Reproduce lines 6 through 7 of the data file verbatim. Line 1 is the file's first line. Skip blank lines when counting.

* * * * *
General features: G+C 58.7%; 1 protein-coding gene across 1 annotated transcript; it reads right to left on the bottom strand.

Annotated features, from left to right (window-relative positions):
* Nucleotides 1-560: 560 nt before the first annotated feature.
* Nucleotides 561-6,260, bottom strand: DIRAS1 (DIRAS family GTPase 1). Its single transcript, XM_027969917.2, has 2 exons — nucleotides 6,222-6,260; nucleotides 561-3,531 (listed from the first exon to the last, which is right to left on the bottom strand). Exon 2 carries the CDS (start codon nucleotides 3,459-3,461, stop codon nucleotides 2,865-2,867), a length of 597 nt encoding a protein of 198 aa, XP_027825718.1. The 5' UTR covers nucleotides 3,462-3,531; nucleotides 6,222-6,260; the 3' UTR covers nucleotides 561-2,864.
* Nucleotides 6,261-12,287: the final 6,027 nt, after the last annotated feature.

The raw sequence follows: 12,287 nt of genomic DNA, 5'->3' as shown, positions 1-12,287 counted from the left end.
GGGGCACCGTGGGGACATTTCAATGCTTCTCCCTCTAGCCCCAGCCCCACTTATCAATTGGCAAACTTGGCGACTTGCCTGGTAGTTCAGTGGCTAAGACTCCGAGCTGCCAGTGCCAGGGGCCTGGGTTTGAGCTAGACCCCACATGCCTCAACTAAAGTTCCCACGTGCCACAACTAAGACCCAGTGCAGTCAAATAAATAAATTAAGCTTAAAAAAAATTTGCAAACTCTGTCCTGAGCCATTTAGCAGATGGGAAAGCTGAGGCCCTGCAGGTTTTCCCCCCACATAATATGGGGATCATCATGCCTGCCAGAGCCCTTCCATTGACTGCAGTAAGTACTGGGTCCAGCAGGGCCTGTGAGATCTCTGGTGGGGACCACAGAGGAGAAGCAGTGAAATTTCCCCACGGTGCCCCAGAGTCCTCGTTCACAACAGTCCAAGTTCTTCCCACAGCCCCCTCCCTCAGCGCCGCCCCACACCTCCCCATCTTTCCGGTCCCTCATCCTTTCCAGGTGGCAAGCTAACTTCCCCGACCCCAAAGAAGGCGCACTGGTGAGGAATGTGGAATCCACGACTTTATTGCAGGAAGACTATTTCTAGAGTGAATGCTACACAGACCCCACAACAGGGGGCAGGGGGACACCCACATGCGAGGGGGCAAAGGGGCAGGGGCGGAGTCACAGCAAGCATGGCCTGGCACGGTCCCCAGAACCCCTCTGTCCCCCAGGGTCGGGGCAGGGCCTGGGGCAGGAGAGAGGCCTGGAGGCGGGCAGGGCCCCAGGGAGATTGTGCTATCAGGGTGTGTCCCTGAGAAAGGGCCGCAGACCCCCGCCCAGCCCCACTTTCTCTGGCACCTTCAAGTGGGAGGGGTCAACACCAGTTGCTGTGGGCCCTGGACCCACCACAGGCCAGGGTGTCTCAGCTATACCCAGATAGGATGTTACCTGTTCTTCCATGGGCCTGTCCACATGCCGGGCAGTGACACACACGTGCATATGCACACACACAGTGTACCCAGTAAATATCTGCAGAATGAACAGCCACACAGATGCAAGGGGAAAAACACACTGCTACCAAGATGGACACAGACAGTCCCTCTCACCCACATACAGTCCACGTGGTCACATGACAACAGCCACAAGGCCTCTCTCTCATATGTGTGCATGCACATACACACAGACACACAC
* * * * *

The raw sequence follows: 12,287 nt of genomic DNA, 5'->3' as shown, positions 1-12,287 counted from the left end.
GGGGCACCGTGGGGACATTTCAATGCTTCTCCCTCTAGCCCCAGCCCCACTTATCAATTGGCAAACTTGGCGACTTGCCTGGTAGTTCAGTGGCTAAGACTCCGAGCTGCCAGTGCCAGGGGCCTGGGTTTGAGCTAGACCCCACATGCCTCAACTAAAGTTCCCACGTGCCACAACTAAGACCCAGTGCAGTCAAATAAATAAATTAAGCTTAAAAAAAATTTGCAAACTCTGTCCTGAGCCATTTAGCAGATGGGAAAGCTGAGGCCCTGCAGGTTTTCCCCCCACATAATATGGGGATCATCATGCCTGCCAGAGCCCTTCCATTGACTGCAGTAAGTACTGGGTCCAGCAGGGCCTGTGAGATCTCTGGTGGGGACCACAGAGGAGAAGCAGTGAAATTTCCCCACGGTGCCCCAGAGTCCTCGTTCACAACAGTCCAAGTTCTTCCCACAGCCCCCTCCCTCAGCGCCGCCCCACACCTCCCCATCTTTCCGGTCCCTCATCCTTTCCAGGTGGCAAGCTAACTTCCCCGACCCCAAAGAAGGCGCACTGGTGAGGAATGTGGAATCCACGACTTTATTGCAGGAAGACTATTTCTAGAGTGAATGCTACACAGACCCCACAACAGGGGGCAGGGGGACACCCACATGCGAGGGGGCAAAGGGGCAGGGGCGGAGTCACAGCAAGCATGGCCTGGCACGGTCCCCAGAACCCCTCTGTCCCCCAGGGTCGGGGCAGGGCCTGGGGCAGGAGAGAGGCCTGGAGGCGGGCAGGGCCCCAGGGAGATTGTGCTATCAGGGTGTGTCCCTGAGAAAGGGCCGCAGACCCCCGCCCAGCCCCACTTTCTCTGGCACCTTCAAGTGGGAGGGGTCAACACCAGTTGCTGTGGGCCCTGGACCCACCACAGGCCAGGGTGTCTCAGCTATACCCAGATAGGATGTTACCTGTTCTTCCATGGGCCTGTCCACATGCCGGGCAGTGACACACACGTGCATATGCACACACACAGTGTACCCAGTAAATATCTGCAGAATGAACAGCCACACAGATGCAAGGGGAAAAACACACTGCTACCAAGATGGACACAGACAGTCCCTCTCACCCACATACAGTCCACGTGGTCACATGACAACAGCCACAAGGCCTCTCTCTCATATGTGTGCATGCACATACACACAGACACACAC